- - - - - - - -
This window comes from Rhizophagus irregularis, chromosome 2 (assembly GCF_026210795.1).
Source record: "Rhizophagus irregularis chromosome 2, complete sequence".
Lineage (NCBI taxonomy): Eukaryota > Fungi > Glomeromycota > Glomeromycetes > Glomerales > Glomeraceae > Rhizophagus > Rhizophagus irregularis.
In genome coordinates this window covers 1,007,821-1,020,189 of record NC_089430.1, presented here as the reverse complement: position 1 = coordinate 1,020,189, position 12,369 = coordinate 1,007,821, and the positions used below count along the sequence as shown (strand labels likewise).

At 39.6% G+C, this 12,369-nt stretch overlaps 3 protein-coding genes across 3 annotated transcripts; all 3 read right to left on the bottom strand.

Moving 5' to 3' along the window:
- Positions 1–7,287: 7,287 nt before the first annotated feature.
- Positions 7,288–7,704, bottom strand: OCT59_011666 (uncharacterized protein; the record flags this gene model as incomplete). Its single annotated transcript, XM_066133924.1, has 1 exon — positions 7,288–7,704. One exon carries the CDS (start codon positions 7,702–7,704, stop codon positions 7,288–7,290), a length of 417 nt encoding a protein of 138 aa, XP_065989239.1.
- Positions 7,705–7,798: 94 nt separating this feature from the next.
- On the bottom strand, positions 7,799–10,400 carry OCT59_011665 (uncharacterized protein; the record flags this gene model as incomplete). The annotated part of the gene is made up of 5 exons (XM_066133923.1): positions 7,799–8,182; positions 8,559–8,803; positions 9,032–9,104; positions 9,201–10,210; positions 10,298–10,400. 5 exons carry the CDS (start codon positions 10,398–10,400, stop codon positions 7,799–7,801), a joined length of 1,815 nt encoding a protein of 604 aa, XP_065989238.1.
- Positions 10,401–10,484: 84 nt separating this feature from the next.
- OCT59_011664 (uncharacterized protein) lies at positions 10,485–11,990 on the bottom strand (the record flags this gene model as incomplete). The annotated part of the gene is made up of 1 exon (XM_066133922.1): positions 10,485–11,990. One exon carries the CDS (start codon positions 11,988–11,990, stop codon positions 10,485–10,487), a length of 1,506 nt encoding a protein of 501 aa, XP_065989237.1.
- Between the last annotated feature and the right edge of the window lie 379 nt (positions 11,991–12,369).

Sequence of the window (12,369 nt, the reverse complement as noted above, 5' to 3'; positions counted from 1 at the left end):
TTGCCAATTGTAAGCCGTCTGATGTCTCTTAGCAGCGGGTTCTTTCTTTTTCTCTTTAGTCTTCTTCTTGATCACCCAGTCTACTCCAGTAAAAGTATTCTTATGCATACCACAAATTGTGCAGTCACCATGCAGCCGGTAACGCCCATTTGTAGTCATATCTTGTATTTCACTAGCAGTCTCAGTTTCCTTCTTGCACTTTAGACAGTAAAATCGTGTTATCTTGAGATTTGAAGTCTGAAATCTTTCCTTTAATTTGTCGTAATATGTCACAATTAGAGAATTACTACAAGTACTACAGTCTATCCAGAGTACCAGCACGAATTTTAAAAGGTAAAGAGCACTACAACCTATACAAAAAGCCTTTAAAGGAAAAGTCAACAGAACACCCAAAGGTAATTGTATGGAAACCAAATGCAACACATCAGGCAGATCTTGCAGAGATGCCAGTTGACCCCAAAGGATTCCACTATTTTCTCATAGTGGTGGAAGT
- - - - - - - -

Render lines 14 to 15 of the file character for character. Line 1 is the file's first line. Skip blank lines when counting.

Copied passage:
Sequence of the window (12,369 nt, the reverse complement as noted above, 5' to 3'; positions counted from 1 at the left end):
TTGCCAATTGTAAGCCGTCTGATGTCTCTTAGCAGCGGGTTCTTTCTTTTTCTCTTTAGTCTTCTTCTTGATCACCCAGTCTACTCCAGTAAAAGTATTCTTATGCATACCACAAATTGTGCAGTCACCATGCAGCCGGTAACGCCCATTTGTAGTCATATCTTGTATTTCACTAGCAGTCTCAGTTTCCTTCTTGCACTTTAGACAGTAAAATCGTGTTATCTTGAGATTTGAAGTCTGAAATCTTTCCTTTAATTTGTCGTAATATGTCACAATTAGAGAATTACTACAAGTACTACAGTCTATCCAGAGTACCAGCACGAATTTTAAAAGGTAAAGAGCACTACAACCTATACAAAAAGCCTTTAAAGGAAAAGTCAACAGAACACCCAAAGGTAATTGTATGGAAACCAAATGCAACACATCAGGCAGATCTTGCAGAGATGCCAGTTGACCCCAAAGGATTCCACTATTTTCTCATAGTGGTGGAAGT